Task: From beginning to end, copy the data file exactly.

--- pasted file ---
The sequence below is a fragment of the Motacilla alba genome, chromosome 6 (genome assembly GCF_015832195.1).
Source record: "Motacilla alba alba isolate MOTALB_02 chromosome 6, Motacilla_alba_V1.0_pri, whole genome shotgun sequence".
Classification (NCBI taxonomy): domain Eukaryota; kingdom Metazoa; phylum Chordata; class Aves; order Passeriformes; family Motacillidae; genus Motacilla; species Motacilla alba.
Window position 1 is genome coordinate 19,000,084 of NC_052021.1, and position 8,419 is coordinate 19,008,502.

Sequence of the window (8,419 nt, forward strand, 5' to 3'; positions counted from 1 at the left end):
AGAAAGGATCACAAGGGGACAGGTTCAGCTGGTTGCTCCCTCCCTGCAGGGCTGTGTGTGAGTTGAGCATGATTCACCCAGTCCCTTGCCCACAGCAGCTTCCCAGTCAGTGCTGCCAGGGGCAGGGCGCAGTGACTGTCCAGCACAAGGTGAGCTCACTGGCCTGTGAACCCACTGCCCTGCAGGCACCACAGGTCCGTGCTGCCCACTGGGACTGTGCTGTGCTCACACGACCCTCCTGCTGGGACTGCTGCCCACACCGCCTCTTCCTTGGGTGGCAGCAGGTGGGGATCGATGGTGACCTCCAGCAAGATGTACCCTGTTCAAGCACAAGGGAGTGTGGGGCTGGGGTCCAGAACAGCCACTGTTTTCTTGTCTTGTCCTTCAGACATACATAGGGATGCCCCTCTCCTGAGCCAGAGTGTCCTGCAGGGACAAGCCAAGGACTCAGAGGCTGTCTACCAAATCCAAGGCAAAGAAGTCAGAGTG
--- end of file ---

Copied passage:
The sequence below is a fragment of the Motacilla alba genome, chromosome 6 (genome assembly GCF_015832195.1).
Source record: "Motacilla alba alba isolate MOTALB_02 chromosome 6, Motacilla_alba_V1.0_pri, whole genome shotgun sequence".
Classification (NCBI taxonomy): domain Eukaryota; kingdom Metazoa; phylum Chordata; class Aves; order Passeriformes; family Motacillidae; genus Motacilla; species Motacilla alba.
Window position 1 is genome coordinate 19,000,084 of NC_052021.1, and position 8,419 is coordinate 19,008,502.

Sequence of the window (8,419 nt, forward strand, 5' to 3'; positions counted from 1 at the left end):
AGAAAGGATCACAAGGGGACAGGTTCAGCTGGTTGCTCCCTCCCTGCAGGGCTGTGTGTGAGTTGAGCATGATTCACCCAGTCCCTTGCCCACAGCAGCTTCCCAGTCAGTGCTGCCAGGGGCAGGGCGCAGTGACTGTCCAGCACAAGGTGAGCTCACTGGCCTGTGAACCCACTGCCCTGCAGGCACCACAGGTCCGTGCTGCCCACTGGGACTGTGCTGTGCTCACACGACCCTCCTGCTGGGACTGCTGCCCACACCGCCTCTTCCTTGGGTGGCAGCAGGTGGGGATCGATGGTGACCTCCAGCAAGATGTACCCTGTTCAAGCACAAGGGAGTGTGGGGCTGGGGTCCAGAACAGCCACTGTTTTCTTGTCTTGTCCTTCAGACATACATAGGGATGCCCCTCTCCTGAGCCAGAGTGTCCTGCAGGGACAAGCCAAGGACTCAGAGGCTGTCTACCAAATCCAAGGCAAAGAAGTCAGAGTG